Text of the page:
We are delighted to welcome Charlotte Kula-Przezwanski from Columbus Consulting (CCI) as our guest blogger. CCI is renowned for its expertise in retail business processes and systems delivering practical solutions to optimize sales, margin and inventory across all channels of operation.
The current pace of social, economic, technical, and environmental change appears likely to continue or accelerate nearly everywhere in the world. If adaptation is key to survival, retailers must strive to be ever more agile. But adaptation in response to change is defensive and reactive. The real opportunity for retailers of all sizes is to grow by leading innovation and causing disruption. This option is available even to the smallest of retailers, provided they have the right mindset and the know-how to do it.
The real opportunity for retailers of all sizes is to grow by leading innovation and causing disruption.
By leading innovation and creating their own forms of disruption, two formerly small retailers have become giants of the global retail industry. Both Walmart and Amazon came out of nowhere, as all new companies do. Within the short span of a few decades, these highly disruptive companies turned the entire global retail industry on its head. Today they continue to disrupt each other, and other retailers scramble to adapt.
While Amazon and Walmart may be the world’s biggest and best-known examples of retail innovation and disruption, they are certainly not alone. The global retail industry has a proud history of innovation and disruption that goes back more than 150 years in France, Germany, the United Kingdom, the United States, Canada, and many other countries.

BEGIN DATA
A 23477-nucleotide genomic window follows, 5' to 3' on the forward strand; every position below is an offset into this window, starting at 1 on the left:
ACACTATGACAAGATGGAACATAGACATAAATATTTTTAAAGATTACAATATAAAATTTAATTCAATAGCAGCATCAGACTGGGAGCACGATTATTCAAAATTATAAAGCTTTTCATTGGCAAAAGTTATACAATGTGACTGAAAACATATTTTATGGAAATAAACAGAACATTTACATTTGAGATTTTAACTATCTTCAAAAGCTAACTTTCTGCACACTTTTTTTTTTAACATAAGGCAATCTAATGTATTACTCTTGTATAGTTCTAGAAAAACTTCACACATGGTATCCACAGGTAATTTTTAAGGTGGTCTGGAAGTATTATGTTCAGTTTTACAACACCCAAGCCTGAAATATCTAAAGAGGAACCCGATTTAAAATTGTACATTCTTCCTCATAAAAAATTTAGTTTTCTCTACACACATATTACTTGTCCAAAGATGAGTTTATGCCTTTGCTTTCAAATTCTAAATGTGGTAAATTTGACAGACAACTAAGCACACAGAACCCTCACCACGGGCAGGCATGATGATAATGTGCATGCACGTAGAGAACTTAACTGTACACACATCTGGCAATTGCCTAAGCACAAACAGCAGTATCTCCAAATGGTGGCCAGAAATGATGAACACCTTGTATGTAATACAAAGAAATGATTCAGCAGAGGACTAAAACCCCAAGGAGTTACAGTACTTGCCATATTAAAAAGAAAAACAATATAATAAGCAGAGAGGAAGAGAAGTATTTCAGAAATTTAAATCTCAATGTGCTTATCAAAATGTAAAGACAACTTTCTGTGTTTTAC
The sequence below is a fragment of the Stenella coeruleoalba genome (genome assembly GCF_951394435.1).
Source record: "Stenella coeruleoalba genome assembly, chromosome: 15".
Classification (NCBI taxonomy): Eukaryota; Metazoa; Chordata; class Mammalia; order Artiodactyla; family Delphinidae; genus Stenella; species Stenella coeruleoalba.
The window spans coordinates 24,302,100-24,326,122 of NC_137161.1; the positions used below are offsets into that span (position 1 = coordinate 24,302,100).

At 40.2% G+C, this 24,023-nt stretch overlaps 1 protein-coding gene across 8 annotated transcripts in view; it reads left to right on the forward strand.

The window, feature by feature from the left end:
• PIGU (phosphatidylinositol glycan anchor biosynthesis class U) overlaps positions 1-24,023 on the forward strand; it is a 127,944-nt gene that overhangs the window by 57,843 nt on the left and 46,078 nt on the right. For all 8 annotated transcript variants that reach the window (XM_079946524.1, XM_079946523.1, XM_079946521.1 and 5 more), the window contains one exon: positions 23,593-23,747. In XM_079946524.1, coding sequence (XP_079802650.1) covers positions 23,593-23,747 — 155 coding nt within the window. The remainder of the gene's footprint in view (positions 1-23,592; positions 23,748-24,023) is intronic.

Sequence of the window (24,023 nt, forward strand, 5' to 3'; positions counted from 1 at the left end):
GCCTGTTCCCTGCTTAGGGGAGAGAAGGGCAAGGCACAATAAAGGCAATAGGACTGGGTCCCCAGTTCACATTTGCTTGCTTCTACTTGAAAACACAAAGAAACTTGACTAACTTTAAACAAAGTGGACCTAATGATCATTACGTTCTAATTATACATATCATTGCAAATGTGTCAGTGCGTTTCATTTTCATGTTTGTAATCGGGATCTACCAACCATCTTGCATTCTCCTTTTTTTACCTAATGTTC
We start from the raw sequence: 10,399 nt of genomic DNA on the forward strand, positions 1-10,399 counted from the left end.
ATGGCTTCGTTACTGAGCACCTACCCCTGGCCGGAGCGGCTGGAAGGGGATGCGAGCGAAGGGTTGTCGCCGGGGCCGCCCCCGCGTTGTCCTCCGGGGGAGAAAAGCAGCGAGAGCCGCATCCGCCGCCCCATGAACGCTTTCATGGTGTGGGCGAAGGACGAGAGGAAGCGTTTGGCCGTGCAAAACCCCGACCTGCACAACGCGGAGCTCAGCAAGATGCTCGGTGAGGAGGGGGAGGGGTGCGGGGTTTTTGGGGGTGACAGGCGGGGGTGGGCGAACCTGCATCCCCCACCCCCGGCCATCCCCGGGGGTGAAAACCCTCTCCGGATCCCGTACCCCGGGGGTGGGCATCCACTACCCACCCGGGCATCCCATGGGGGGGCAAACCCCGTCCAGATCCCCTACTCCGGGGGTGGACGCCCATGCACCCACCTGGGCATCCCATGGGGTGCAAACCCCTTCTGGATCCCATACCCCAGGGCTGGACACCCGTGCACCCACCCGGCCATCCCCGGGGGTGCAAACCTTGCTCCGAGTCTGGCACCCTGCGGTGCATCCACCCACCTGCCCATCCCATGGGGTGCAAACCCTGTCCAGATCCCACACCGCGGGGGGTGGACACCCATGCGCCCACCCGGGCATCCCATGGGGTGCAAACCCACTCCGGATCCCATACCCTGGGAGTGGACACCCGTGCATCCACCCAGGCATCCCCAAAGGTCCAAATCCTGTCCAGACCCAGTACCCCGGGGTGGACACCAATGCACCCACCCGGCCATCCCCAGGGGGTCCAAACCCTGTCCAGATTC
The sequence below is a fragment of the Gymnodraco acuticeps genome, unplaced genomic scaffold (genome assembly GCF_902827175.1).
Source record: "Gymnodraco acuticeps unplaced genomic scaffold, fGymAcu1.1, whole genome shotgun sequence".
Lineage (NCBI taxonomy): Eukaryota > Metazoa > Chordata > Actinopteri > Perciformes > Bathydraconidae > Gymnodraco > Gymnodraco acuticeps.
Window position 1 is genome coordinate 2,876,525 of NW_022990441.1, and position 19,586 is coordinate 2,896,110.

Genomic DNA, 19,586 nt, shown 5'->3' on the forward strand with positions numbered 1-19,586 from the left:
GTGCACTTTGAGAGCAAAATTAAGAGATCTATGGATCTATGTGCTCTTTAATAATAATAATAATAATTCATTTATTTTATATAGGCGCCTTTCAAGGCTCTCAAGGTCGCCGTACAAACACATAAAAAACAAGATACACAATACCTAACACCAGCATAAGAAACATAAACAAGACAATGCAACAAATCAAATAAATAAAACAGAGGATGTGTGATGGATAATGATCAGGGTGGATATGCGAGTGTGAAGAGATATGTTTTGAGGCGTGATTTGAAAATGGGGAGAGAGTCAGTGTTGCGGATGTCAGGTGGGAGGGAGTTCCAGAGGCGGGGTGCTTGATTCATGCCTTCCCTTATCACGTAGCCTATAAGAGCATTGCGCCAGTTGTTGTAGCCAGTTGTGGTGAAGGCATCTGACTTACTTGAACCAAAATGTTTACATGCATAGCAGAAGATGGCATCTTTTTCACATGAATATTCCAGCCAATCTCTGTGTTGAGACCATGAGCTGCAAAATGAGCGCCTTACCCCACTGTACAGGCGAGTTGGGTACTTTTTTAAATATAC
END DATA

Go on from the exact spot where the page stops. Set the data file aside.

While Amazon and Walmart may be the world’s biggest and best-known examples of retail innovation and disruption, they are certainly not alone.
In the past 25 years alone, The Limited in the United States applied Toyota’s quick-response modular manufacturing process to reduce lead times from concept to market. Then Zara in Spain and H&M in Sweden rose to near-global prominence by perfecting the concept.
So what is Agile Retailing in more detail? At Columbus Consulting we believe it is the combination of mindset, principles, process, methods, and tools that enhance a retailer’s ability to lead change and adapt to it. Our thinking about agile retailing owes much to ideas and approaches first explored in the growing volume of literature on agile software development, design thinking, and lean start-ups.
Agility Is More Important than Foresight
Change and uncertainty drive the need for agility. As consumers’ buying behaviour has changed in the past 20 years, retailers have scrambled to respond fast enough.
In the 1970s and ‘80s, futurists Alvin Toffler, John Naisbitt and others warned business leaders to anticipate a future that brings change at an accelerating pace. Although their predictions were often right, futurists missed some of the most consequential changes of all—including the fast growth and global influence of the Internet.
The recent past is often our best indicator of things soon to come. But current trends often mislead us about the future. Considering how hard it is to predict the future, agility offers a more reliable way to mitigate disruption. Better still, agility enables retailers to profit by initiating disruptions of their own design.
What You Can Do Now
To begin making your retail organization more agile, we suggest five steps you can take immediately:
- Evaluate your potential vulnerabilities.
- Assess which factors are most likely to prevent you from adapting. Is it a lack of systems, or out of date systems to support your strategy?
- Identify the factors in your business you can change first.
- Consider ways to disrupt.
- Identify the appropriate systems, principles and methodologies for the kinds of changes you’ve identified.
How agile must retailers be? That depends on the uncertainties and disruptions each faces.
Agile adaptation is a defensive strategy, but agile innovation is aggressive. Rather than scrambling only to accommodate change, retailers of all sizes can initiate their own disruptions.
As you consider the cost of agility and the effort it takes to achieve it, remember that the cost of staying put is always higher.
To discover more ideas that can help retailers increase their agility, I suggest reading the Agile Retailing White Paper by my colleagues at Columbus Consulting at http://www.columbusconsulting.com/agile-retailing/